Let’s go with Typekit. It’s (relatively speaking) cheap, easy to set up, and has limited control (which means limited opportunities for screw-ups.) Typekit has a wonderful catalogue of typefaces from a vast array of foundries, two of which you’re seeing here now—Leitura News and Franklin Gothic URW.

Once you pick your typefaces, you add them to a “kit.” Basically Typekit-speak for a project. Then, you choose your weights, language support, and domain(s), and you’re ready to go. Typekit gives you a code snippet to put in your site so that you get your fonts. But it’s a JavaScript snippet, not a CSS link.

Even after this debacle, what are we left with? A ghost of a typeface; type stripped of most of its OpenType features—things like true small caps, case-sensitive punctuation, and ligatures—unless you opt for performance-degrading delivery of fully-loaded font files2.

I’m dramatising a little here, but you get the picture. Things aren’t great. But they’re a damn sight better than they were just a few years ago. When I was first dabbling in web design, if I wanted to use a typeface that wasn’t “web safe,” it meant one of two things: I’d be showing the user a picture (literally an <img> in most cases) of that typeface, or I’d be using Cufón, which in its prime used Flash (back when it was still Shockwave Flash) to display fonts. Just thinking about that makes me weary.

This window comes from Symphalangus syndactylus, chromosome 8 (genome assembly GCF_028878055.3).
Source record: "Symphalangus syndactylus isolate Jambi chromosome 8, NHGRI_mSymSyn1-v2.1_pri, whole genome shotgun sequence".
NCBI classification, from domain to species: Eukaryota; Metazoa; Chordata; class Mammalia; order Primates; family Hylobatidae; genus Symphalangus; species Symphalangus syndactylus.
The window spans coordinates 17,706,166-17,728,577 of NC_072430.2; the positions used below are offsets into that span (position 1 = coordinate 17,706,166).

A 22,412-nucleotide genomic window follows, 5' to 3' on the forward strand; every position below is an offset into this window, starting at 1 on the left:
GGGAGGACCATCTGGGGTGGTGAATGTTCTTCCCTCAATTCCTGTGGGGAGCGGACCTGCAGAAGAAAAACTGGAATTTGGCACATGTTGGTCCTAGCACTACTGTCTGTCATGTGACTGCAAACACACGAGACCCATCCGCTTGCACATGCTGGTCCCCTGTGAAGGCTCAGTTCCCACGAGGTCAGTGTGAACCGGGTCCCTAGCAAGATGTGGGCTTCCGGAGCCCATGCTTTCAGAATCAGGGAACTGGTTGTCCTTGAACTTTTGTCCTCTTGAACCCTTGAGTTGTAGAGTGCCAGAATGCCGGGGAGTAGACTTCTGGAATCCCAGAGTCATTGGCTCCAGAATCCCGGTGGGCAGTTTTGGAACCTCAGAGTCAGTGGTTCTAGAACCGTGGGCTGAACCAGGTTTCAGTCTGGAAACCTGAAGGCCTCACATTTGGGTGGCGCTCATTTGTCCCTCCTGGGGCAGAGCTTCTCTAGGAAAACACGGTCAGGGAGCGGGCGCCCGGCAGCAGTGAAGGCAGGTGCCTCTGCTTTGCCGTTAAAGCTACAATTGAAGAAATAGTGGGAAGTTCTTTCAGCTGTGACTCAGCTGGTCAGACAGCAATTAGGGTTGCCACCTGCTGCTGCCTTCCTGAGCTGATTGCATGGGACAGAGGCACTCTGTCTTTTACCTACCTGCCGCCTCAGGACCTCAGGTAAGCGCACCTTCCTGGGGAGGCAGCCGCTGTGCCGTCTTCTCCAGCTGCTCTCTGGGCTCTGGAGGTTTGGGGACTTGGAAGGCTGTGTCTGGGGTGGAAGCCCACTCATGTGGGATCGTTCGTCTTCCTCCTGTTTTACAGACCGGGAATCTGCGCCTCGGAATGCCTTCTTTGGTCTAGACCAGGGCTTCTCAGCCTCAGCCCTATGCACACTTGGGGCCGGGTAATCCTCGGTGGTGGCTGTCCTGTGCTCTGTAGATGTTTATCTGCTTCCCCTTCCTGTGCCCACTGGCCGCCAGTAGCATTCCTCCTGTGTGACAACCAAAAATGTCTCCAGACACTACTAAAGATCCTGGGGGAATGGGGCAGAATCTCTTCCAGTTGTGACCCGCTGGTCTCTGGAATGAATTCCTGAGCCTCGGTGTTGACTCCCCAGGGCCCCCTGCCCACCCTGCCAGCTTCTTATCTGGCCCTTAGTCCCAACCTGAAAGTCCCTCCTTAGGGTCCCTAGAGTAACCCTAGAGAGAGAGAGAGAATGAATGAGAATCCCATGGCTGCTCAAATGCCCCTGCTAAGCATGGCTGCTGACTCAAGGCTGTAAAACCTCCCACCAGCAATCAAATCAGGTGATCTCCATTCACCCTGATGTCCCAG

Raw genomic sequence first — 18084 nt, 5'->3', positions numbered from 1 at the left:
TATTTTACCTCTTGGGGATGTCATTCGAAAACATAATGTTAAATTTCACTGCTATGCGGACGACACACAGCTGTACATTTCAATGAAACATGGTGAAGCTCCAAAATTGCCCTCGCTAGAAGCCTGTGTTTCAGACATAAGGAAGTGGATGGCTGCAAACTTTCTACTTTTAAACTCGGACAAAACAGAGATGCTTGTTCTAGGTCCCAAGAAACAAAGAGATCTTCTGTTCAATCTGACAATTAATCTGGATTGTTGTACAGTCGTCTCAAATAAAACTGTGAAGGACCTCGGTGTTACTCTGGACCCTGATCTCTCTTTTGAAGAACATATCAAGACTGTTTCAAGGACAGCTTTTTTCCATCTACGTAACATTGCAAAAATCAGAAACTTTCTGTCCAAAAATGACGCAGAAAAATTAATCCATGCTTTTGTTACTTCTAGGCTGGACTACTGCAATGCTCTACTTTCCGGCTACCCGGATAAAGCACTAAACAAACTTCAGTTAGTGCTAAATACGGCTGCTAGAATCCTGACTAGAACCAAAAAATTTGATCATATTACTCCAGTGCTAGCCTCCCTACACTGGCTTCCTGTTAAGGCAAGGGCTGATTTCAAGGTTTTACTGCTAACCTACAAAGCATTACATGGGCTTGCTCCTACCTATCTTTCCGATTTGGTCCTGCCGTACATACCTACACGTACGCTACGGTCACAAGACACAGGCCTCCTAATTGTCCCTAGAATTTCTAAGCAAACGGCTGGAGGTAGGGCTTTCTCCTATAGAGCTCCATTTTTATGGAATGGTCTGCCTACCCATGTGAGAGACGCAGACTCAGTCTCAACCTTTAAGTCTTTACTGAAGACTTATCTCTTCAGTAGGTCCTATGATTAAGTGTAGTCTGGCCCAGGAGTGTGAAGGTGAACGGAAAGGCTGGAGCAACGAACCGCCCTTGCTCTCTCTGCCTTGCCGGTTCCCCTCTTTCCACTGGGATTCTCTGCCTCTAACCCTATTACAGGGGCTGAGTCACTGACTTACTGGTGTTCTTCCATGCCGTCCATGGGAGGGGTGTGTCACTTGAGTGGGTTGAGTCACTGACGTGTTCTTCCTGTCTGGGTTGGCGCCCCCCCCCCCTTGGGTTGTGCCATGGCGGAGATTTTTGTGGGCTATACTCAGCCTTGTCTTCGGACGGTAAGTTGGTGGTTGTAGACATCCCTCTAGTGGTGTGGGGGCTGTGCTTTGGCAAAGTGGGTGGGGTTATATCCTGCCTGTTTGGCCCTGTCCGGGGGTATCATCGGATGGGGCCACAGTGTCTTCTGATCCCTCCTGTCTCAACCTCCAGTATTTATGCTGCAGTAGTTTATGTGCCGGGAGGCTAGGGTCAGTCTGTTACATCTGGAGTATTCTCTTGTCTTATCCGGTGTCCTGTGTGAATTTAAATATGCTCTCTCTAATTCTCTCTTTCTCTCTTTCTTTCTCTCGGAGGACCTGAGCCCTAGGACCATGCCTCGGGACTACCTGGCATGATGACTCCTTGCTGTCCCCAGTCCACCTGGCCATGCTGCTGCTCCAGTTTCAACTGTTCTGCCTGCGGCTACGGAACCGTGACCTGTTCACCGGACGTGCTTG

## Doing Our Best With What We’ve Got

Ok, so things are grim, but they used to be a lot worse. What can we actually do? As it turns out, quite a lot. I told you I was dramatising earlier.

At the time of writing, Google Chrome is just about the only browser with which you’ll be able to see it, but there are actually a number of great typographic features in this post. If I were to talk for a moment about, say, CSS and HTML, you’ll notice that Leitura News’ true small caps are coming into play. If I spit out a number or a date like 18th February 19913, you’ll see old-style figures bobbing up and down along the baseline as opposed to Leitura’s default lining figures, which sit neatly inline together.

This is the tip of the iceberg. In other typefaces, we could get alternates, swashes, contextual ligatures, a spattering of numerical characters, and much more. These are called OpenType features, and they’re what really takes a typeface above and beyond vanilla typesetting. If I were even a little bit cooler, this is where I’d say “These aren’t your mother’s fonts, guys.”

These features have been around for a long time in digital design. Adobe’s Creative Suite has some pretty nice tools for working with OpenType features, particularly InDesign. The fact that we have access to native OpenType features on the web is really exciting. I’m not going to go into too much technical detail, but Elliot Jay Stocks wrote up a really great overview.

There is some bad news, sadly. Like I mentioned before, the only browser with semi-comprehensive support for native OpenType features today is Google Chrome. You’d think that Apple’s Safari would be leading the way here, having a staunch history in the development of modern type rendering4, but Safari’s adoption of CSS font properties beyond those specified in CSS 2.0 has been slow.